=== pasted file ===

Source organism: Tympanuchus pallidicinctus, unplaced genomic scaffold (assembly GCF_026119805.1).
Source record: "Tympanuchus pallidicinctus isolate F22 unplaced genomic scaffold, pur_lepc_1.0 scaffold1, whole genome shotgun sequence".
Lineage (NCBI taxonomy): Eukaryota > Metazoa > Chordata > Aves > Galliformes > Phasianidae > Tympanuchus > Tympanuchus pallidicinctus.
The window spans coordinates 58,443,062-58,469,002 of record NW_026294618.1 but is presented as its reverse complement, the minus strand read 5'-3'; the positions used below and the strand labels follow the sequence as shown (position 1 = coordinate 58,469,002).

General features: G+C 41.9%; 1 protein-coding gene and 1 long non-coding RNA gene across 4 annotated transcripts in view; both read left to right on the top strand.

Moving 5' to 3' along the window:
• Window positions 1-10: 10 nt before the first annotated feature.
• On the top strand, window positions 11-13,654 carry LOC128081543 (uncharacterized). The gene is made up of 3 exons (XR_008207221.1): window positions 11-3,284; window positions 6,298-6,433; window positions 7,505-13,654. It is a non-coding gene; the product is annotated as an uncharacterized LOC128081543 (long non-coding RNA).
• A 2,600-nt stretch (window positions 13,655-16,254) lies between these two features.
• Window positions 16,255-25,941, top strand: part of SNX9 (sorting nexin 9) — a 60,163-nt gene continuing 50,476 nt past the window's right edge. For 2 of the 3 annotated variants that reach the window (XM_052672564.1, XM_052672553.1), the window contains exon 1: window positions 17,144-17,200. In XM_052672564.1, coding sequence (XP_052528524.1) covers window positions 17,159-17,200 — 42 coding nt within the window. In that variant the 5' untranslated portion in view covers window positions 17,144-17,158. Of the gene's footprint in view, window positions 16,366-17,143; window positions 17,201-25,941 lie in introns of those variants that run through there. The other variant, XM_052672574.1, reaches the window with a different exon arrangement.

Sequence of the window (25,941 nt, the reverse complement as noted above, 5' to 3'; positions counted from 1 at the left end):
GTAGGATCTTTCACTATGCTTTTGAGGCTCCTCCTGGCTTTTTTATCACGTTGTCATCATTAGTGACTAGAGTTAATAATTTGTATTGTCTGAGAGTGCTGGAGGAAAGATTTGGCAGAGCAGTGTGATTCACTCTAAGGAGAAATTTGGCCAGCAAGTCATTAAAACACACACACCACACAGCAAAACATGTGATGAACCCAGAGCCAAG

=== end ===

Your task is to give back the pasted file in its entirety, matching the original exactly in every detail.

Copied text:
Source organism: Tympanuchus pallidicinctus, unplaced genomic scaffold (assembly GCF_026119805.1).
Source record: "Tympanuchus pallidicinctus isolate F22 unplaced genomic scaffold, pur_lepc_1.0 scaffold1, whole genome shotgun sequence".
Lineage (NCBI taxonomy): Eukaryota > Metazoa > Chordata > Aves > Galliformes > Phasianidae > Tympanuchus > Tympanuchus pallidicinctus.
The window spans coordinates 58,443,062-58,469,002 of record NW_026294618.1 but is presented as its reverse complement, the minus strand read 5'-3'; the positions used below and the strand labels follow the sequence as shown (position 1 = coordinate 58,469,002).

General features: G+C 41.9%; 1 protein-coding gene and 1 long non-coding RNA gene across 4 annotated transcripts in view; both read left to right on the top strand.

Moving 5' to 3' along the window:
• Window positions 1-10: 10 nt before the first annotated feature.
• On the top strand, window positions 11-13,654 carry LOC128081543 (uncharacterized). The gene is made up of 3 exons (XR_008207221.1): window positions 11-3,284; window positions 6,298-6,433; window positions 7,505-13,654. It is a non-coding gene; the product is annotated as an uncharacterized LOC128081543 (long non-coding RNA).
• A 2,600-nt stretch (window positions 13,655-16,254) lies between these two features.
• Window positions 16,255-25,941, top strand: part of SNX9 (sorting nexin 9) — a 60,163-nt gene continuing 50,476 nt past the window's right edge. For 2 of the 3 annotated variants that reach the window (XM_052672564.1, XM_052672553.1), the window contains exon 1: window positions 17,144-17,200. In XM_052672564.1, coding sequence (XP_052528524.1) covers window positions 17,159-17,200 — 42 coding nt within the window. In that variant the 5' untranslated portion in view covers window positions 17,144-17,158. Of the gene's footprint in view, window positions 16,366-17,143; window positions 17,201-25,941 lie in introns of those variants that run through there. The other variant, XM_052672574.1, reaches the window with a different exon arrangement.

Sequence of the window (25,941 nt, the reverse complement as noted above, 5' to 3'; positions counted from 1 at the left end):
GTAGGATCTTTCACTATGCTTTTGAGGCTCCTCCTGGCTTTTTTATCACGTTGTCATCATTAGTGACTAGAGTTAATAATTTGTATTGTCTGAGAGTGCTGGAGGAAAGATTTGGCAGAGCAGTGTGATTCACTCTAAGGAGAAATTTGGCCAGCAAGTCATTAAAACACACACACCACACAGCAAAACATGTGATGAACCCAGAGCCAAG